It might also be the case that certain types of transactions shouldn’t be included in demand data. This can happen when demand results from a steep discount or some other circumstance that the supply chain team knows will skew the results. If the data is provided in the aggregate, it is much harder to segregate these exceptions. At Smart Software, we call the process of figuring out which transactions (and associated transactional attributes) should be counted in the demand signal as “demand signal composition.” Having access to all the transactions enables a company to modify their demand signal as needed over time within the software. Only providing some of the data results in a far more rigid demand composition that can only be remedied with additional implementation work.
Pricing and Costs
The price you sold your products for and the cost you paid to procure them (or raw materials) is critical to being able to forecast in revenue or costs. An important part of the demand planning process is getting business knowledge from customers and sales teams. Sales teams tend to think of demand by customer or product category and speak in the language of dollars. So, it is important to express a forecast in dollars. The demand planning system cannot do that if the forecast is shown in units only.
Often, the demand forecast is used to drive or at least influence a larger planning & budgeting process and the key input to a budget is a forecast of revenue. When demand forecasts are used to support the S&OP process, the Demand Planning software should either average pricing across all transactions or apply “time-phased” conversions that consider the price sold at that time. Without the raw data on pricing and costs, the demand planning process can still function, but it will be severely impaired.
Product attributes, Customer Details, and Locations
Product attributes are needed so that forecasters can aggregate forecasts across different product families, groups, commodity codes, etc. It is helpful to know how many units and total projected dollarized demand for different categories. Often, business knowledge about what the demand might be in the future is not known at the product level but is known at the product family level, customer level, or regional level. With the addition of product attributes to your demand planning data feed, you can easily “roll up” forecasts from the item level to a family level. You can convert forecasts at these levels to dollars and better collaborate on how the forecast should be modified.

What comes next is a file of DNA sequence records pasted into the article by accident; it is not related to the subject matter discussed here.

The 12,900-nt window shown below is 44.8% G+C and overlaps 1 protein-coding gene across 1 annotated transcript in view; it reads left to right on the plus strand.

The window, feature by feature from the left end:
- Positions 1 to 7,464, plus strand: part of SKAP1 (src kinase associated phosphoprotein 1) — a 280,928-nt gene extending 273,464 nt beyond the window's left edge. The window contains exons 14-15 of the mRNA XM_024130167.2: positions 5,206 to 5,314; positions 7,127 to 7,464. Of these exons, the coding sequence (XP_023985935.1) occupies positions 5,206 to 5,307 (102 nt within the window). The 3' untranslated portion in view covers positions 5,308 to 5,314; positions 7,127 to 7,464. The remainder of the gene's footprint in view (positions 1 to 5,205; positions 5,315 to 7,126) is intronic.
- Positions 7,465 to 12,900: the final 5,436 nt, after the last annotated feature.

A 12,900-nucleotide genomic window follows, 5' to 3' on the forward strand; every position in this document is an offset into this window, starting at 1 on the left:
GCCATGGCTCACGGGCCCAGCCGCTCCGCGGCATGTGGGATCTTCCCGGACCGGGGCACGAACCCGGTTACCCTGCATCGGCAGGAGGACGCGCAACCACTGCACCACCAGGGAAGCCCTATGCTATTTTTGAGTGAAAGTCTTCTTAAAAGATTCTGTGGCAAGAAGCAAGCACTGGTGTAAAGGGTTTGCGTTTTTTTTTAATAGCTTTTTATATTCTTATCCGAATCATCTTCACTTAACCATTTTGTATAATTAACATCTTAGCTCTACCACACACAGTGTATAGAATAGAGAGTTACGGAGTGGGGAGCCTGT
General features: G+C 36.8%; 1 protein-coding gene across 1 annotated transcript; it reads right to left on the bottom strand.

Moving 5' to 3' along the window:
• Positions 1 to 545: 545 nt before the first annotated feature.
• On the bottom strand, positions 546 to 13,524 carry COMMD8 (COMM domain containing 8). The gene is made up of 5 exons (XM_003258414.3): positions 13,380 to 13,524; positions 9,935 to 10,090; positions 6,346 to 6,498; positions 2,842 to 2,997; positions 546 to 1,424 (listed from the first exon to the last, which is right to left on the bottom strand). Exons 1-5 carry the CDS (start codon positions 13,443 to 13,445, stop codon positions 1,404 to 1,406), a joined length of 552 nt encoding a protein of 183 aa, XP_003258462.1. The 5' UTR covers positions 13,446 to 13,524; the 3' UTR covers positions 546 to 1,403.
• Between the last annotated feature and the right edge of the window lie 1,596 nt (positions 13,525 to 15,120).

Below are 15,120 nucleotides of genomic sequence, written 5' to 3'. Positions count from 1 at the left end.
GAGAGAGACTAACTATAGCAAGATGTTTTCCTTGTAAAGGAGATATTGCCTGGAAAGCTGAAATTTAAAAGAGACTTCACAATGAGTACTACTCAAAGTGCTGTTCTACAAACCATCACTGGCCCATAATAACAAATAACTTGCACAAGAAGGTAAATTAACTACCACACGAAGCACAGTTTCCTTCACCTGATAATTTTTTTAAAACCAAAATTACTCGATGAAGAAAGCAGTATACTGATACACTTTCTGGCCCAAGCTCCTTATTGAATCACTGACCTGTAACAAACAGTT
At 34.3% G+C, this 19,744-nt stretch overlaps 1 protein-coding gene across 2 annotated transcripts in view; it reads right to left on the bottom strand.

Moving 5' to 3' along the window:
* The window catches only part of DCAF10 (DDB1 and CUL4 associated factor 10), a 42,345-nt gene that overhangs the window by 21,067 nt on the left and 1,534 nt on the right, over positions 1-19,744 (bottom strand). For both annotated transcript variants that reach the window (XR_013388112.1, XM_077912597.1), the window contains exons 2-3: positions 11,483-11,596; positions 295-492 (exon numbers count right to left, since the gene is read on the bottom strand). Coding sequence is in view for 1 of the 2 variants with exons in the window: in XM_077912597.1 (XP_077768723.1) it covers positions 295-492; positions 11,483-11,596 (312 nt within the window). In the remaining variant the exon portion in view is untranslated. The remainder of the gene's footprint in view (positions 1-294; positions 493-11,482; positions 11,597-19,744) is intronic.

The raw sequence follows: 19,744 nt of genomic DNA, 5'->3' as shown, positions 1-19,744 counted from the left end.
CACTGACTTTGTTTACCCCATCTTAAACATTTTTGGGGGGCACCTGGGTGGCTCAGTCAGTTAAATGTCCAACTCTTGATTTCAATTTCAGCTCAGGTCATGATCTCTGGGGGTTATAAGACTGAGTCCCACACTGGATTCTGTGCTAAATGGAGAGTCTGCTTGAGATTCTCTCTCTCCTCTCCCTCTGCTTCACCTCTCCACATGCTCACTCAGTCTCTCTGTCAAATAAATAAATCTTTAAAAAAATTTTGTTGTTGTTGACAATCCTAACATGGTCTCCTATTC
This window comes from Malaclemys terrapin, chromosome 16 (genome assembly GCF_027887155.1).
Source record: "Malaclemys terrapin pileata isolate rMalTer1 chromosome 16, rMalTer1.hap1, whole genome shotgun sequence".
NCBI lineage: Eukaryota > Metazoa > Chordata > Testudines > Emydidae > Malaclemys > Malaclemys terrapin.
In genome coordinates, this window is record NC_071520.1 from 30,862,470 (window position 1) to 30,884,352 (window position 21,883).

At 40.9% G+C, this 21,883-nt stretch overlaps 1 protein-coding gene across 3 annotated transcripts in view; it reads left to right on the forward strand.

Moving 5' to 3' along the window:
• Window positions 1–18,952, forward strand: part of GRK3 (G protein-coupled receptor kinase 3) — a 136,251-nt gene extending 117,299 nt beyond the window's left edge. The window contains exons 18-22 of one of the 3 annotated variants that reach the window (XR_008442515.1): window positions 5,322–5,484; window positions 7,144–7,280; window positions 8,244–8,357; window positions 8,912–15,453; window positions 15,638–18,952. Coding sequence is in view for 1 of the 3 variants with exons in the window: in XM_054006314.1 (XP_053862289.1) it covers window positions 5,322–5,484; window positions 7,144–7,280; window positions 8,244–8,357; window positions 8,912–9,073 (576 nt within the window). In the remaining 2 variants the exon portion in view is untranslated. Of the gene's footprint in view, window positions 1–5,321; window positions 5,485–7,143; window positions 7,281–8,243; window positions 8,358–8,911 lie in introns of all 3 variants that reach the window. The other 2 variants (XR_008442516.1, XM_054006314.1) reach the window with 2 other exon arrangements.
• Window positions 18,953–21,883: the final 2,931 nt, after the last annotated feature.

Once the knowledge is applied in the form of a forecast override, the software will automatically reconcile the change to all the individual items that comprise the group. This way, a forecast analyst doesn’t have to individually adjust every part. They can make a change at the aggregate level and let the demand planning software do the reconciliation for them.
Grouping for ease of analysis also applies to customer attributes, such as assigned salesperson or a customer’s preferred ship from location. And location attributes can be useful, such as assigned region. Sometimes attributes relate to a product and location combination, like preferred supplier or assigned planner, which can differ for the same product depending on warehouse.
A final note on confidentiality
Recall that our customer expressed concern that we might sell their data to a competitor. We would never do that. For decades, we have been using customer data for training purposes and for improving our products. We are scrupulous about safeguarding customer data and anonymizing anything that might be used, for instance, to illustrate a point in a blog post.